"He'll become a complete recluse if found not guilty. He won't be able to deal with anyone because he can't trust anyone," he said, referring to the fact that a number of former Jackson employees and confidants testified against him.

Tito Jackson, another of the pop star's siblings, disputed courtroom descriptions of Jackson's bedroom -- where the alleged molestation took place -- as an intimate setting.

"His room is a huge suite with an arcade," the brother said.

Jackson, accompanied by his parents and five of his siblings, exited the courthouse Friday under an umbrella held by a bodyguard to shield him from the sun. He will await the verdict at his Neverland Ranch, about an hour from Santa Maria.

Showing their support Friday were two of his sisters, Janet and Rebe, who had not been at the trial since testimony began February 28.

Another sister, LaToya, and brothers Jermaine and Randy were on hand, as were his parents.

A grand jury indicted Jackson in April last year on charges of child molestation and other crimes stemming from alleged incidents involving his accuser, then 13, and his family in February and March 2003.

Jackson pleaded not guilty to the charges and did not take the stand during the trial.

During closing arguments Friday, Jackson's lead defense attorney attacked the credibility of the teenage accuser and his family, saying their allegations against the pop star are "the biggest con of their careers."

Projecting transcript excerpts of their testimony onto a large screen, Thomas Mesereau Jr. pointed to "flip flops" in the accuser's various statements to show that "he's not truthful."

And he called the teen's mother "a complete liar and fabricator, a con artist," saying the family wanted to cash in on allegations with a civil suit, as they did four years ago with a lawsuit against J.C. Penney.

Prosecutor Ron Zonen, in his final rebuttal, said the consistency of the family's testimony was "remarkable," given they were on the stand for a collective 12 days.

He also lampooned the idea that the mother, who "frankly can't string two consecutive sentences together that make sense," would be able to mastermind "such a vast fraud." (Closing arguments)

The charges Jackson faces include: four counts of committing a lewd act on a child; one count of conspiracy to commit child abduction, false imprisonment and extortion; one count of attempting to commit a lewd act on a child; and four counts of administering an intoxicating agent to assist in the commission of a felony.

Earlier this week, Melville decided to allow the jury to consider the lesser included charge of furnishing alcohol to a minor, a misdemeanor, on the final four charges.

Prosecutors allege that after a controversial documentary was broadcast, Jackson and five associates plotted to control and intimidate the accuser's family to get them to go along with damage-control efforts, including holding them against their will at Neverland.

Jackson's lawyers have tried to paint his accuser's family as grifters with a habit of wheedling money out of the rich and famous.

http://www.cnn.com/2005/LAW/06/05/jackson.trial/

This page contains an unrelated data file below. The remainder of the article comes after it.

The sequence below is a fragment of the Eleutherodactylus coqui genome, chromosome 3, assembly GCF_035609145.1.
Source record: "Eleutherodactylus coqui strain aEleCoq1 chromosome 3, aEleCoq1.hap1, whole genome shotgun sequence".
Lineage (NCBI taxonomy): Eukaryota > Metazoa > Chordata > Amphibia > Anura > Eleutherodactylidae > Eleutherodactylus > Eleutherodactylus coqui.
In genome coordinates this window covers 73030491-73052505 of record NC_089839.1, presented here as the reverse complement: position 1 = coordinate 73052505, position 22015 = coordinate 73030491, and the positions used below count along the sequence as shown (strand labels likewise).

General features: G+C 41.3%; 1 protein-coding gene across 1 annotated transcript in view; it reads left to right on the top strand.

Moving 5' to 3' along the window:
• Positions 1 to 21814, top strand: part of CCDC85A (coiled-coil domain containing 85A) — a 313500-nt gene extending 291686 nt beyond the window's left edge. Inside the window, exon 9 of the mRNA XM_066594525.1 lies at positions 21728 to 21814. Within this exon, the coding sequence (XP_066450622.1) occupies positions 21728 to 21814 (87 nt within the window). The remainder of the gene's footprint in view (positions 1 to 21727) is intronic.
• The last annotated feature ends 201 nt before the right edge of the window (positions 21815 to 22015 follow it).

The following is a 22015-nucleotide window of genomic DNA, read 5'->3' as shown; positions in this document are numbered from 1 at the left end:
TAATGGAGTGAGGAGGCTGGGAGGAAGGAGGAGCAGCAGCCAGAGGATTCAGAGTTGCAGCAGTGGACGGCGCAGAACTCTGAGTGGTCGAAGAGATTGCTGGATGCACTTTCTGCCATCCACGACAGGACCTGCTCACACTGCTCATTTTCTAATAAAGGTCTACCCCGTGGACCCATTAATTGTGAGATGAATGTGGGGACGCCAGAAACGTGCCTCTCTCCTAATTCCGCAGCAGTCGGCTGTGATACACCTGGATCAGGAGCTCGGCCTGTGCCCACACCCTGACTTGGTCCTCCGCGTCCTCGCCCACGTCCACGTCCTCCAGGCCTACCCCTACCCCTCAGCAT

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xx High-security prison would 'protect' Jackson
« Reply #14 on: Jun 10th, 2005, 05:30am »


If Michael Jackson is found guilty of any one of the 10 counts against him he will almost certainly be locked up in one of California's most secure prisons.
Judge Rodney Melville has the discretion to remand him immediately into custody if he considers Jackson an increased danger to the community and a flight risk.

When the verdict is delivered he would likely be handcuffed in court and taken to Santa Barbara County Jail.

From there, convicts are generally taken to Wasco State Prison, where they are evaluated physically and mentally to determine their security risk and appropriate requirements.

They are stripped searched, photographed, have their hair cut and a DNA sample taken. Within 45 days they are transferred to a permanent facility. Corcoran State Prison, surrounded by sprawling farmland, is a special unit for high profile prisoners who are not on death row.

Kept in near solitary confinement

It is designed to protect famous convicts and houses the likes of mass murderers Charles Manson and Juan Corona. Senator Robert Kennedy's assassin, Sirhan Sirhan, was one of the first inmates but was transferred last year.

For celebrities, it is considered the safest place within the Californian prison system. A prisoner such as Jackson would be kept in near solitary confinement.

A Corrections Department spokeswoman, Terry Thornton, said the Protective Housing Unit (PHU) was designed for inmates whose notoriety would likely result in great bodily harm if placed in the general population.

"There is no alternative placement, which can ensure the inmate's safety and provide the degree of control required for the inmate," she said.

The PHU opened in 1992 and is currently home to 20 prisoners. The wing can house up to 47 inmates, most in single cells containing a concrete bed, metal sink, desk and toilet.

Required to wear blue

Prisoners are required to wear blue denim jeans, a blue shirt and brown boots. They are given white t-shirts, boxer shorts and a denim jacket.

They are entitled to shower once a day, have access to a law library, and are allowed visitors for four to six hours at weekends.

Exercise is permitted in the morning and afternoon. In the evenings, inmates are allowed to socialise together in the day room.

They play games, chat and watch television before being locked back in their cells at 8.45pm.

"Problems are rare in the PHU," said publicity officer Sabrina Johnson. "It is quiet and the daily regimes generally pass without incident."
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See also our missing & murdered person blog